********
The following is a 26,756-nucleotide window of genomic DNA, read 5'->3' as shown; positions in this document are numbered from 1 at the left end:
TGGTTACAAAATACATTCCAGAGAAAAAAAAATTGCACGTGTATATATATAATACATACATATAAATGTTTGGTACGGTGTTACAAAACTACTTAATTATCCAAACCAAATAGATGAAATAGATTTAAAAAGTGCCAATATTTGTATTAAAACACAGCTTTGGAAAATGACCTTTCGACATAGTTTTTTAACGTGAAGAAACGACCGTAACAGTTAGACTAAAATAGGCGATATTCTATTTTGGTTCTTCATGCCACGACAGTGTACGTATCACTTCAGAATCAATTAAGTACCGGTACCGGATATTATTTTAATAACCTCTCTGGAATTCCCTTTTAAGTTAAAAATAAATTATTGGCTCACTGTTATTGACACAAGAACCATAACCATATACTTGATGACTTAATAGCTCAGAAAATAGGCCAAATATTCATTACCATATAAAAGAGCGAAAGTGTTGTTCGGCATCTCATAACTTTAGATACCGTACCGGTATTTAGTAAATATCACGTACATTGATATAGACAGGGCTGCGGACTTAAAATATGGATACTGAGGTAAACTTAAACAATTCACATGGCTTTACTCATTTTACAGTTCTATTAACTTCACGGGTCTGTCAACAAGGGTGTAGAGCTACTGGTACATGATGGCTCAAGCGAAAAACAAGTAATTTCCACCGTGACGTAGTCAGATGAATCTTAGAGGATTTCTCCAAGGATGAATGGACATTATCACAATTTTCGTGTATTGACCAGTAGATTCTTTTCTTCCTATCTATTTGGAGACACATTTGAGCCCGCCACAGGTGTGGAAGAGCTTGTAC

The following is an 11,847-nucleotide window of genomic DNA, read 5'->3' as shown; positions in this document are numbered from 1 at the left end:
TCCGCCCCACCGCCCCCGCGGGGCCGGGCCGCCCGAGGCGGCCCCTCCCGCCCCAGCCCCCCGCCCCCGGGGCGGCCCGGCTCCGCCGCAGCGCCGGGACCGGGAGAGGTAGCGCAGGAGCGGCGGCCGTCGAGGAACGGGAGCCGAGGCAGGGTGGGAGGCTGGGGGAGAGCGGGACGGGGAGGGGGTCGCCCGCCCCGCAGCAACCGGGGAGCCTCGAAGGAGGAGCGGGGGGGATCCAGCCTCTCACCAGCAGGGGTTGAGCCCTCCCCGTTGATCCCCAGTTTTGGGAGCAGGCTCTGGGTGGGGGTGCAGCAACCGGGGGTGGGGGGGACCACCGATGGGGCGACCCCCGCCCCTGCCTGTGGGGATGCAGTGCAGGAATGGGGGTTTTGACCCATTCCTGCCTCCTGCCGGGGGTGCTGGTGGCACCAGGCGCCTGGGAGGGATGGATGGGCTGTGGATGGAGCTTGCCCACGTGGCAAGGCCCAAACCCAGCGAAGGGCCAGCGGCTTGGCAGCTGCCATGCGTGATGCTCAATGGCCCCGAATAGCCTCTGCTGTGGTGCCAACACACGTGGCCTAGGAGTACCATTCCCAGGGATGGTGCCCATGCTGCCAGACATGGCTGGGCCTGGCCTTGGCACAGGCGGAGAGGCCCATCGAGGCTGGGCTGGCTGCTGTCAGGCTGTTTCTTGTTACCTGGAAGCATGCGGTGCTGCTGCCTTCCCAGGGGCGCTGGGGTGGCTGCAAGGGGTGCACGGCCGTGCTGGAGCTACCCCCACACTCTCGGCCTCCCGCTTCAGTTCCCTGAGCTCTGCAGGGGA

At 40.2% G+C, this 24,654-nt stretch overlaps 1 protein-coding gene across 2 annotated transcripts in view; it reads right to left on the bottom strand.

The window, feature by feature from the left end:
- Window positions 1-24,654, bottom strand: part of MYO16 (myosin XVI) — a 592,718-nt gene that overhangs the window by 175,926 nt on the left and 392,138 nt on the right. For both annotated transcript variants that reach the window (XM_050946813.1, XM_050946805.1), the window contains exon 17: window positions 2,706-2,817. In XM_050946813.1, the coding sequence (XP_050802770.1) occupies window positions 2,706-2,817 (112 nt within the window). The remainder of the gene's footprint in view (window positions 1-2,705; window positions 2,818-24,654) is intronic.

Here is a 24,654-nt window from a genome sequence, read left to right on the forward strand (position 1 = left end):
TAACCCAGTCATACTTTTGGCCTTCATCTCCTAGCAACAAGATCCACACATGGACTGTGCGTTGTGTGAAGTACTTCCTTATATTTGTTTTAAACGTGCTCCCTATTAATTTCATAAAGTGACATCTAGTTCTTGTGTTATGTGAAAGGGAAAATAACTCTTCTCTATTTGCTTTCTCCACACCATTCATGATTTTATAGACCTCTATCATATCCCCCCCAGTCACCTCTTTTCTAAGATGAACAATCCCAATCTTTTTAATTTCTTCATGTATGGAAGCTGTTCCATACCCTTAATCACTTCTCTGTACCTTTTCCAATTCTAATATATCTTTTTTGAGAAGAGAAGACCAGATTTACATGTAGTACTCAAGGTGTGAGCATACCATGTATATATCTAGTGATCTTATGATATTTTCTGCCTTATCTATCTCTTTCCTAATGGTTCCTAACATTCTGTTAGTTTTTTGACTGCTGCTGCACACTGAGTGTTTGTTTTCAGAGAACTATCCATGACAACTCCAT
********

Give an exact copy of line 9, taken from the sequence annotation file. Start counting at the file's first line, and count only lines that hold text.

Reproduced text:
TAACCCAGTCATACTTTTGGCCTTCATCTCCTAGCAACAAGATCCACACATGGACTGTGCGTTGTGTGAAGTACTTCCTTATATTTGTTTTAAACGTGCTCCCTATTAATTTCATAAAGTGACATCTAGTTCTTGTGTTATGTGAAAGGGAAAATAACTCTTCTCTATTTGCTTTCTCCACACCATTCATGATTTTATAGACCTCTATCATATCCCCCCCAGTCACCTCTTTTCTAAGATGAACAATCCCAATCTTTTTAATTTCTTCATGTATGGAAGCTGTTCCATACCCTTAATCACTTCTCTGTACCTTTTCCAATTCTAATATATCTTTTTTGAGAAGAGAAGACCAGATTTACATGTAGTACTCAAGGTGTGAGCATACCATGTATATATCTAGTGATCTTATGATATTTTCTGCCTTATCTATCTCTTTCCTAATGGTTCCTAACATTCTGTTAGTTTTTTGACTGCTGCTGCACACTGAGTGTTTGTTTTCAGAGAACTATCCATGACAACTCCAT